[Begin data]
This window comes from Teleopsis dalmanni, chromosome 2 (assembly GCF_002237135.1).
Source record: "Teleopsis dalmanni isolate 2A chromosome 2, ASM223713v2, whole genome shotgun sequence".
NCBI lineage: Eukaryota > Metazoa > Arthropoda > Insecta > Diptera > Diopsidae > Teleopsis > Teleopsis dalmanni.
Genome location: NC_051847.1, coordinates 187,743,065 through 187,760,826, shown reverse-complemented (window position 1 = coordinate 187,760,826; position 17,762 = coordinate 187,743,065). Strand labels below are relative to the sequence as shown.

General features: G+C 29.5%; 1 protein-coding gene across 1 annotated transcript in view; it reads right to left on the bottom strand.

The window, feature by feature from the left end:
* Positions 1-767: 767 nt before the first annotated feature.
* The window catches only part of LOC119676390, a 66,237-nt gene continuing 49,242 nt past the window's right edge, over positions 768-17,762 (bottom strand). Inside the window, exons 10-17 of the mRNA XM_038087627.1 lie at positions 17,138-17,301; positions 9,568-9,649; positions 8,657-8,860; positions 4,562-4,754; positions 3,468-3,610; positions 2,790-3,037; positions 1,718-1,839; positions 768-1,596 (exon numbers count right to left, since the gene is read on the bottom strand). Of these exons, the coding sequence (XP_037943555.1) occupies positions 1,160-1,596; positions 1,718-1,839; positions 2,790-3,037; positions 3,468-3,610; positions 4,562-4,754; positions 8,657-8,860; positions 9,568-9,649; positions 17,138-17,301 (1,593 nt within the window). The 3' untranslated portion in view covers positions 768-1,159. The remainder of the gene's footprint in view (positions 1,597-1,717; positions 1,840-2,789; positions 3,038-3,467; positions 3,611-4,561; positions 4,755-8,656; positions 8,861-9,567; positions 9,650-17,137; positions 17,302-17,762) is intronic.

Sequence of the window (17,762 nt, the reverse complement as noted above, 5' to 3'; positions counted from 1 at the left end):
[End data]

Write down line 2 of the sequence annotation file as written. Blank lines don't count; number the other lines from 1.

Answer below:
Source record: "Teleopsis dalmanni isolate 2A chromosome 2, ASM223713v2, whole genome shotgun sequence".